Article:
Children in the islands have been able to enjoy freedom and independence without fear of the dangers that seem to abound in more developed industrial societies. They learn to respect the birds and seals that live on the shore, and they entertain themselves without being exposed to television and other ready-made entertainment on which children in other countries seem dependent. They can be outgoing and friendly because they do not have to be warned about speaking to strangers--everyone knows everyone else in the island.

We do have some families with problems, and children of those families may have difficulty learning, or commit acts of petty vandalism such as window-breaking. But serious crime is rare. Alcohol abuse is probably no more common than anywhere else, but in the absence of more serious problems it tends to make headlines. People seen by the doctors and magistrates to be drinking to the detriment of their health and family welfare may be put on "the blacklist" for periods of three months to a year. This means that they are prohibited from buying alcoholic beverages. The list is circulated to shops and public houses, and there is a penalty for people found guilty of supplying alcohol to anyone "on the list."

Perhaps the most striking thing about the islands is the peace and friendliness. The landscape is not as spectacular as the beautiful mountainous island of South Georgia, but it has a unique quality with the colors of the vegetation seeming to change hourly with the light. The air is clear and free from industrial pollution, with the many sea and land birds largely unaffected by the fewer than 2,000 inhabitants. Many goods are imported from Britain and arrive every three months on a ship which then transports wool to England.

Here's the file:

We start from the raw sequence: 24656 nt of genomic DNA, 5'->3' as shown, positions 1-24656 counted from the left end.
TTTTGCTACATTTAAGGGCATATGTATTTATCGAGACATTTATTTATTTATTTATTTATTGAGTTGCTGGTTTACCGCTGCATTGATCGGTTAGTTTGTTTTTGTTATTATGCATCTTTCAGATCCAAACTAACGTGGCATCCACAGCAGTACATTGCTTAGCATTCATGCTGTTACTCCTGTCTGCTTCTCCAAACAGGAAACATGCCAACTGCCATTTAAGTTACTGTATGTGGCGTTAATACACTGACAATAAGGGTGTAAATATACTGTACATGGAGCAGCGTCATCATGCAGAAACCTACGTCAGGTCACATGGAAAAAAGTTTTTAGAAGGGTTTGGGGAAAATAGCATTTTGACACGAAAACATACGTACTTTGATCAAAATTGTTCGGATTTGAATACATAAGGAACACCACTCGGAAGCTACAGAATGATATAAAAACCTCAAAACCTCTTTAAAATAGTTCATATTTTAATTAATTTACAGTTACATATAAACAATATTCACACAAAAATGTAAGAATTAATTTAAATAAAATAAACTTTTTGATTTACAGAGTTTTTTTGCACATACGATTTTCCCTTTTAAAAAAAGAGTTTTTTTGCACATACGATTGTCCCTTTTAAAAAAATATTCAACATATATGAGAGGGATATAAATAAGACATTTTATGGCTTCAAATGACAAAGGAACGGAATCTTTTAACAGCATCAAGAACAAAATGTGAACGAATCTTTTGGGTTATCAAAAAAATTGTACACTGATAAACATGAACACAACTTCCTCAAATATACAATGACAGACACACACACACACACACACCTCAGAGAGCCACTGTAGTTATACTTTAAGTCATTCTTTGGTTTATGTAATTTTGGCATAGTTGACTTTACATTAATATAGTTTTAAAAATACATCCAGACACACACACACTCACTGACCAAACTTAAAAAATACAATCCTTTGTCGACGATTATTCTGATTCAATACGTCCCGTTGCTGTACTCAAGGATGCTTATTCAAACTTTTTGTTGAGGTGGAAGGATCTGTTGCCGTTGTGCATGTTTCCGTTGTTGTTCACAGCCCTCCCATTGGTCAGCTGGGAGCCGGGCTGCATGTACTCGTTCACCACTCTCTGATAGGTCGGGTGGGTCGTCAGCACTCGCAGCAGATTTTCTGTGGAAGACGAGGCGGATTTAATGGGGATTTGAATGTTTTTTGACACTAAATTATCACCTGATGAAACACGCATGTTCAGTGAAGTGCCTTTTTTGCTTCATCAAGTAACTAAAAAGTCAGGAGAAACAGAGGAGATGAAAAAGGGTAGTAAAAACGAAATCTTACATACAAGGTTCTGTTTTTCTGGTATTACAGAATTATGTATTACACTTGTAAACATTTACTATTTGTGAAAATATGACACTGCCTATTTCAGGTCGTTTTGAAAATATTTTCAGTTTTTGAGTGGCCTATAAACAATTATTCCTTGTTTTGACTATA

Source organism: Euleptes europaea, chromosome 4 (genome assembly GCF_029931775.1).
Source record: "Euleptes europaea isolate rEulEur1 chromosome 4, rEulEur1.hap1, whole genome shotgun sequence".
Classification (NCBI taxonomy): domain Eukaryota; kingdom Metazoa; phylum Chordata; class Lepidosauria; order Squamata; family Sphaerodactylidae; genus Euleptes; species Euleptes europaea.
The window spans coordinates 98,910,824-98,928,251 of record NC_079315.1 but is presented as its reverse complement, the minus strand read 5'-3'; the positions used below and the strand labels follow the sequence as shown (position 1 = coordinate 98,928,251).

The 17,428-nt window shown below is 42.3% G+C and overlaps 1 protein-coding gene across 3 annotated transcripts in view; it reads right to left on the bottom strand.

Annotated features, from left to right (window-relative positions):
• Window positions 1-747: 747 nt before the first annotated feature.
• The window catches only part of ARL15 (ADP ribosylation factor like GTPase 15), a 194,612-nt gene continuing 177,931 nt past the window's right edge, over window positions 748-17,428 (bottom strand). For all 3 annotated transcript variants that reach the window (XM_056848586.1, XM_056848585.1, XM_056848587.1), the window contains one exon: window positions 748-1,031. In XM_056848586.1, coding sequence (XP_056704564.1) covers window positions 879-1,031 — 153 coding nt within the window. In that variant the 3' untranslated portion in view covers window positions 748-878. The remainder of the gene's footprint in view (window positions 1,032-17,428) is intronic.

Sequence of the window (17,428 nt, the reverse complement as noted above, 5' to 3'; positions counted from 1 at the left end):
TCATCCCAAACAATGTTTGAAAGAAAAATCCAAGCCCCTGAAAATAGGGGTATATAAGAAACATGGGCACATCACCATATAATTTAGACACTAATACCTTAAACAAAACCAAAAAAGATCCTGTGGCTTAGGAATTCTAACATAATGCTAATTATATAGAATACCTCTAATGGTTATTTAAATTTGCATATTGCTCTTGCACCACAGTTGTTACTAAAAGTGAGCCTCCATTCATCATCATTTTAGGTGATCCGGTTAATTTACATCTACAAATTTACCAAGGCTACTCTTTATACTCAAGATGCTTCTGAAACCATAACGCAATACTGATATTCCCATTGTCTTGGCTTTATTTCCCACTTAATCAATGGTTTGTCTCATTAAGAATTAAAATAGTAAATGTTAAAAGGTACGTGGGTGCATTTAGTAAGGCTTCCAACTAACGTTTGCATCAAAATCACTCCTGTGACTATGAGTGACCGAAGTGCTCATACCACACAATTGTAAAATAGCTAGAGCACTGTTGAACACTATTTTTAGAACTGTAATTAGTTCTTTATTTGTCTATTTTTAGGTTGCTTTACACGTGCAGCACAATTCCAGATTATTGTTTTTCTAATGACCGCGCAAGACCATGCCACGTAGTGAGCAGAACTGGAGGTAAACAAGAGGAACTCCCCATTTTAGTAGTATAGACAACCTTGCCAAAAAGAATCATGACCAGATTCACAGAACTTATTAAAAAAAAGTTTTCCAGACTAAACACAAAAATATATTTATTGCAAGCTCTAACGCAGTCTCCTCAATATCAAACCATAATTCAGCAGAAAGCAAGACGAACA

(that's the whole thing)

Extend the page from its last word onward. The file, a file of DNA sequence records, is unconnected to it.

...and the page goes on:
The islands' principal source of revenue is wool. Most of the people are employed directly or indirectly in sheep farming. Farms are mainly very large and some take up entire small islands owned by a single family. In these cases, the owners have to be farmer, shearer, dairyman, butcher and mechanic, and able to attend to all the repairs and routine maintenance required for several buildings, some machinery and many miles of fencing. The farmer's wife and children also help with the shepherding and milking of cows, as well as all the other work around the farm. Most people grow most of their own vegetables, make their own bread and have to be self-reliant for most of the services that people in other countries take for granted. In addition, some mothers have to find time to teach their children or at least supervise homework left by a traveling teacher.

One such person is Lorraine McGill, who with her husband Robin runs Carcass Island on the far west of the Falkland Islands. Until very recently she had been teaching her two children, doing all the farm work and helping visitors to rent one of their two small cottages for bird-watching holidays. As if this were not enough, on several days each summer she is the host of huge home-baked teas for up to 100 tourists who come ashore for a few hours from the tourist ships Lindblad Explorer and World Discoverer.